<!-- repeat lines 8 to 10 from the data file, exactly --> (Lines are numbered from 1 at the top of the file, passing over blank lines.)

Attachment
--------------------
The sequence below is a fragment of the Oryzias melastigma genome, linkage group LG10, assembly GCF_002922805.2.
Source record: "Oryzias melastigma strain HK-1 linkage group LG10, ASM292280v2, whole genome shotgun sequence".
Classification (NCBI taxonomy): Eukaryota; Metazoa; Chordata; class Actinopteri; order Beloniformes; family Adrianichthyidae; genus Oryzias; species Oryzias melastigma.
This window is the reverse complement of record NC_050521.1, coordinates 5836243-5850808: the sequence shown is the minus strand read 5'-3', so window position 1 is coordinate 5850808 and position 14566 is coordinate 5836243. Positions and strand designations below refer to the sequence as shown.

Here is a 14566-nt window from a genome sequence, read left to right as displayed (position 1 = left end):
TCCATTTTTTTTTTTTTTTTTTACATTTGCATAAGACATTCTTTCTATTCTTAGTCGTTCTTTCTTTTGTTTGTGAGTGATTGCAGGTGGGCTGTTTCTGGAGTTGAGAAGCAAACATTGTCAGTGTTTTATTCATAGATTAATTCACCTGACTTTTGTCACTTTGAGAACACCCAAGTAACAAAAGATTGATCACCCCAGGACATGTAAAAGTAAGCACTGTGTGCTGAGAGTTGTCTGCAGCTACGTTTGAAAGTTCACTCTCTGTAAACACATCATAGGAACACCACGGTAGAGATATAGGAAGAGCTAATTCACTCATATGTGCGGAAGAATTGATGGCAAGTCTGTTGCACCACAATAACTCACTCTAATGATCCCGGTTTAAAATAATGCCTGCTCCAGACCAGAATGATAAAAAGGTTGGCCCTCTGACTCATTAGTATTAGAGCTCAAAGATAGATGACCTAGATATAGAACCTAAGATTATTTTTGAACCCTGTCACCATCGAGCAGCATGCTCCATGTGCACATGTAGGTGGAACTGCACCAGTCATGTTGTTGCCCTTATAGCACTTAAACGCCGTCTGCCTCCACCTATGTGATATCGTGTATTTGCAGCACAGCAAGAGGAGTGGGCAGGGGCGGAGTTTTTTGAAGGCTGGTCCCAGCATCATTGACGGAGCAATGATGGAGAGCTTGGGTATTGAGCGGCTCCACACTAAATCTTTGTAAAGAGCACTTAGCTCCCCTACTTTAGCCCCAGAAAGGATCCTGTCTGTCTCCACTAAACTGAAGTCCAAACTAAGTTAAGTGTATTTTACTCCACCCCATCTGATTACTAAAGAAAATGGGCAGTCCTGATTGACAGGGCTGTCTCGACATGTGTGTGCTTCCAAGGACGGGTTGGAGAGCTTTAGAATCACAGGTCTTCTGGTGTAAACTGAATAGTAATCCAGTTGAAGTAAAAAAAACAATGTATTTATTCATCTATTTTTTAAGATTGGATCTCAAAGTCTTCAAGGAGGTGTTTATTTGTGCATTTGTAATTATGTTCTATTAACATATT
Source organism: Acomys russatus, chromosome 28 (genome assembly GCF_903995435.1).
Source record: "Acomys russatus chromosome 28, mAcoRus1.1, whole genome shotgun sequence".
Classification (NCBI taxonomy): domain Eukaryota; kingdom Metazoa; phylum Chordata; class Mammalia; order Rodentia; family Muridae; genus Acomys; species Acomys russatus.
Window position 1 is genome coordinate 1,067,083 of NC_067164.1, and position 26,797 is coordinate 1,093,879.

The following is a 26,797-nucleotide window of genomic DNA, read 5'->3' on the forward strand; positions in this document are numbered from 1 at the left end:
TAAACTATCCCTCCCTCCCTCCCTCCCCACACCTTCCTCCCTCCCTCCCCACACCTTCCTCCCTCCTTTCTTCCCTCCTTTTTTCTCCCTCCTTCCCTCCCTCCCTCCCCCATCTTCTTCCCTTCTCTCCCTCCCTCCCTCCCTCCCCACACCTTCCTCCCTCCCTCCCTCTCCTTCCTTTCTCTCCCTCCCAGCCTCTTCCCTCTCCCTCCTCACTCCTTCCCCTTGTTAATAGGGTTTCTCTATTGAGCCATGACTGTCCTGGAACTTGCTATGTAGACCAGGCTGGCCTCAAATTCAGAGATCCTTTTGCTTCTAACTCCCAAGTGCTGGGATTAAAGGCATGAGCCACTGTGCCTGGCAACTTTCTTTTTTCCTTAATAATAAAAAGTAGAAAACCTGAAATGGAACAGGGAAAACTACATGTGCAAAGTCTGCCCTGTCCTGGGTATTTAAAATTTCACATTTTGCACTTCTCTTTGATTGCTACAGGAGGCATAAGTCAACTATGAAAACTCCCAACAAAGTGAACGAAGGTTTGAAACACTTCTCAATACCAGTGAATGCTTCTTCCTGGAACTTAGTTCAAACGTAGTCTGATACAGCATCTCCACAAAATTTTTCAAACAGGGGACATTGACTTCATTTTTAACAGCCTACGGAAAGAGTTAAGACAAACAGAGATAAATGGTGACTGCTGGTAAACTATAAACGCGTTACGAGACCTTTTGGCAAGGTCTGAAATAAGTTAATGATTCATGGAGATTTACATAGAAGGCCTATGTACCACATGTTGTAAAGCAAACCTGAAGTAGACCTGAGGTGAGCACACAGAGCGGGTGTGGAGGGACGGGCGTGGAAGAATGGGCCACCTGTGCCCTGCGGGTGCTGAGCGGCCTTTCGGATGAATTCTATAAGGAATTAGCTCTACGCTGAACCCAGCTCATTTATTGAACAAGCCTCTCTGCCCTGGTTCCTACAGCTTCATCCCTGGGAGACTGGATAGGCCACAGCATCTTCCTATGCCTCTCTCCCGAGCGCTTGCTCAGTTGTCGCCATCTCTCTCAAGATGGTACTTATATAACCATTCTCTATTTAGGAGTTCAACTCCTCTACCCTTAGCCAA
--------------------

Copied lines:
Source record: "Acomys russatus chromosome 28, mAcoRus1.1, whole genome shotgun sequence".
Classification (NCBI taxonomy): domain Eukaryota; kingdom Metazoa; phylum Chordata; class Mammalia; order Rodentia; family Muridae; genus Acomys; species Acomys russatus.
Window position 1 is genome coordinate 1,067,083 of NC_067164.1, and position 26,797 is coordinate 1,093,879.